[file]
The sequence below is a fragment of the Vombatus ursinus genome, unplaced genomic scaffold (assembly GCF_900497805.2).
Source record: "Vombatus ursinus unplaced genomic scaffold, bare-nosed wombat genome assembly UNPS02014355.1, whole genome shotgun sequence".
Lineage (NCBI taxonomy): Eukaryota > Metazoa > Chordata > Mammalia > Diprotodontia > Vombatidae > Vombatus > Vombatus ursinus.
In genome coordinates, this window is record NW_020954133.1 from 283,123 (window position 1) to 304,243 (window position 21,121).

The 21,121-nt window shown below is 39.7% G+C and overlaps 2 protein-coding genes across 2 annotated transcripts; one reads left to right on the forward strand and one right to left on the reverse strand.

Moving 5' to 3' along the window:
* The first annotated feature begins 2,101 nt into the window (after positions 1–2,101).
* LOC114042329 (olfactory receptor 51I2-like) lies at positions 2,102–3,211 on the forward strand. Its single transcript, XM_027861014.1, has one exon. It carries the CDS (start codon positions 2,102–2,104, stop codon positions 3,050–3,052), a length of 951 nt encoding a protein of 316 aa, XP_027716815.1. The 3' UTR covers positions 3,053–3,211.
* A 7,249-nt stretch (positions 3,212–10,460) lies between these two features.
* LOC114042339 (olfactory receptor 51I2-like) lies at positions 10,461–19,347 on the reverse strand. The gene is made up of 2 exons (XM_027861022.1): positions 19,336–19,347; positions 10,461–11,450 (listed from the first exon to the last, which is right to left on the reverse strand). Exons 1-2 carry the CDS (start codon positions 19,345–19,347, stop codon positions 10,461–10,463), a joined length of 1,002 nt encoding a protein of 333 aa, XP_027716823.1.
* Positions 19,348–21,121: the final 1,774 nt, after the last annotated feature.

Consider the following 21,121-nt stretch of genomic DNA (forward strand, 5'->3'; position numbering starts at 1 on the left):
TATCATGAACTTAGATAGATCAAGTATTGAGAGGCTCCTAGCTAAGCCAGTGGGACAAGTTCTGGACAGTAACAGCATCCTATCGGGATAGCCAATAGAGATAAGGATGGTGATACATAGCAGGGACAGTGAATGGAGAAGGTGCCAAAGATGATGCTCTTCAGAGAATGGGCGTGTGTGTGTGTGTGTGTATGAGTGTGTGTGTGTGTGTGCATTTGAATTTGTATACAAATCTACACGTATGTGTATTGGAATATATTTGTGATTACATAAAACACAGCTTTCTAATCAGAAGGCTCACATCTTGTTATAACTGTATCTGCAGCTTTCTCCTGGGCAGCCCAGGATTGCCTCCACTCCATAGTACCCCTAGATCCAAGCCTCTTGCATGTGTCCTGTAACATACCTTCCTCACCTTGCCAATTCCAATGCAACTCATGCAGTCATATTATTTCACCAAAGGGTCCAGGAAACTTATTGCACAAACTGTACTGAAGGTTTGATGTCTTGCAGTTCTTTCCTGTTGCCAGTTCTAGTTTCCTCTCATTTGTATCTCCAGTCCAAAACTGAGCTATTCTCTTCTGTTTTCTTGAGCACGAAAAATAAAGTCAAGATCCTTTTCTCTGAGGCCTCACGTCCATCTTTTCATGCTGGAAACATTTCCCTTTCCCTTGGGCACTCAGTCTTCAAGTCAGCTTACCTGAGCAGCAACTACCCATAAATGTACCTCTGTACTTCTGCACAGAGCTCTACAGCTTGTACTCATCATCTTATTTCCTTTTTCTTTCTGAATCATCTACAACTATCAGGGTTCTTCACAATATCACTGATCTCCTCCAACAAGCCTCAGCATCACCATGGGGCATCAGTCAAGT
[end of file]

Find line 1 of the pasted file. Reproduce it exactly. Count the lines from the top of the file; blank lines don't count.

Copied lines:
The sequence below is a fragment of the Vombatus ursinus genome, unplaced genomic scaffold (assembly GCF_900497805.2).